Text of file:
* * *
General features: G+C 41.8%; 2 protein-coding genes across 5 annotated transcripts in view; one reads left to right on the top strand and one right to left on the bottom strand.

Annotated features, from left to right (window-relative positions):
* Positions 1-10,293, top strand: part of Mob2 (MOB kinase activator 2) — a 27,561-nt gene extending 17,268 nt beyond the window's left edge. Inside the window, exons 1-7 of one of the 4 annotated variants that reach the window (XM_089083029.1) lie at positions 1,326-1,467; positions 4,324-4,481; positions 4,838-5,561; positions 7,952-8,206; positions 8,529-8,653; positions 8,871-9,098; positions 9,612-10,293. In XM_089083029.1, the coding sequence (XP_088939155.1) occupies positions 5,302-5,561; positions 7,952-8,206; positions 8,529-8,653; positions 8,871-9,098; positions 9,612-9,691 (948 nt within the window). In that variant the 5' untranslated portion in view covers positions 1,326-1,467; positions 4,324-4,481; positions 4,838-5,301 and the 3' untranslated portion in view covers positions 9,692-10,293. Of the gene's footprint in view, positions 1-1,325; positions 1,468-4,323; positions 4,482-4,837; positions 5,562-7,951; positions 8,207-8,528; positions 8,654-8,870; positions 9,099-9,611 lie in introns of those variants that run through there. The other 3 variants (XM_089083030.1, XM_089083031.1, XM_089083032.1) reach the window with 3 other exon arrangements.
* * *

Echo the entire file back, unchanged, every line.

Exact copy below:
General features: G+C 41.8%; 2 protein-coding genes across 5 annotated transcripts in view; one reads left to right on the top strand and one right to left on the bottom strand.

Annotated features, from left to right (window-relative positions):
* Positions 1-10,293, top strand: part of Mob2 (MOB kinase activator 2) — a 27,561-nt gene extending 17,268 nt beyond the window's left edge. Inside the window, exons 1-7 of one of the 4 annotated variants that reach the window (XM_089083029.1) lie at positions 1,326-1,467; positions 4,324-4,481; positions 4,838-5,561; positions 7,952-8,206; positions 8,529-8,653; positions 8,871-9,098; positions 9,612-10,293. In XM_089083029.1, the coding sequence (XP_088939155.1) occupies positions 5,302-5,561; positions 7,952-8,206; positions 8,529-8,653; positions 8,871-9,098; positions 9,612-9,691 (948 nt within the window). In that variant the 5' untranslated portion in view covers positions 1,326-1,467; positions 4,324-4,481; positions 4,838-5,301 and the 3' untranslated portion in view covers positions 9,692-10,293. Of the gene's footprint in view, positions 1-1,325; positions 1,468-4,323; positions 4,482-4,837; positions 5,562-7,951; positions 8,207-8,528; positions 8,654-8,870; positions 9,099-9,611 lie in introns of those variants that run through there. The other 3 variants (XM_089083030.1, XM_089083031.1, XM_089083032.1) reach the window with 3 other exon arrangements.